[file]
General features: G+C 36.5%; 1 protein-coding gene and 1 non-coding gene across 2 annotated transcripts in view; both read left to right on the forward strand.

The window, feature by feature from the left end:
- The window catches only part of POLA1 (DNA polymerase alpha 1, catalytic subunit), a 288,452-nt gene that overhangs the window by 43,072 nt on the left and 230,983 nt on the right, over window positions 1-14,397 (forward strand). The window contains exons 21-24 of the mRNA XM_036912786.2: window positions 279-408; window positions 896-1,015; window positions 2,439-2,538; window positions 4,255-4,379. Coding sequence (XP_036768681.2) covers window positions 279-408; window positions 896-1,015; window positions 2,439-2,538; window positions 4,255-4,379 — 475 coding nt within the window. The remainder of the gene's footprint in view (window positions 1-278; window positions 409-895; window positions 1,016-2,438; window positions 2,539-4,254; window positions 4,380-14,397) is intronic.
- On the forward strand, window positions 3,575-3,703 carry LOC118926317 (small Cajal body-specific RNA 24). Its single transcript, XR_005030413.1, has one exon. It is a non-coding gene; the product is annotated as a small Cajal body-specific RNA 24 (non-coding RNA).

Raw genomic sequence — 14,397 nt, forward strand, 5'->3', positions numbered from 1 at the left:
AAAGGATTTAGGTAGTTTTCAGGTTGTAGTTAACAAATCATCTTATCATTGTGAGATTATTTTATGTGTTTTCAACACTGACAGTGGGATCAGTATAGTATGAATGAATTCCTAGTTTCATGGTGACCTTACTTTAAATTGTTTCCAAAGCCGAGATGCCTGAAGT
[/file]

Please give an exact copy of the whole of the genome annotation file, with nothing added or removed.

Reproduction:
General features: G+C 36.5%; 1 protein-coding gene and 1 non-coding gene across 2 annotated transcripts in view; both read left to right on the forward strand.

The window, feature by feature from the left end:
- The window catches only part of POLA1 (DNA polymerase alpha 1, catalytic subunit), a 288,452-nt gene that overhangs the window by 43,072 nt on the left and 230,983 nt on the right, over window positions 1-14,397 (forward strand). The window contains exons 21-24 of the mRNA XM_036912786.2: window positions 279-408; window positions 896-1,015; window positions 2,439-2,538; window positions 4,255-4,379. Coding sequence (XP_036768681.2) covers window positions 279-408; window positions 896-1,015; window positions 2,439-2,538; window positions 4,255-4,379 — 475 coding nt within the window. The remainder of the gene's footprint in view (window positions 1-278; window positions 409-895; window positions 1,016-2,438; window positions 2,539-4,254; window positions 4,380-14,397) is intronic.
- On the forward strand, window positions 3,575-3,703 carry LOC118926317 (small Cajal body-specific RNA 24). Its single transcript, XR_005030413.1, has one exon. It is a non-coding gene; the product is annotated as a small Cajal body-specific RNA 24 (non-coding RNA).

Raw genomic sequence — 14,397 nt, forward strand, 5'->3', positions numbered from 1 at the left:
AAAGGATTTAGGTAGTTTTCAGGTTGTAGTTAACAAATCATCTTATCATTGTGAGATTATTTTATGTGTTTTCAACACTGACAGTGGGATCAGTATAGTATGAATGAATTCCTAGTTTCATGGTGACCTTACTTTAAATTGTTTCCAAAGCCGAGATGCCTGAAGT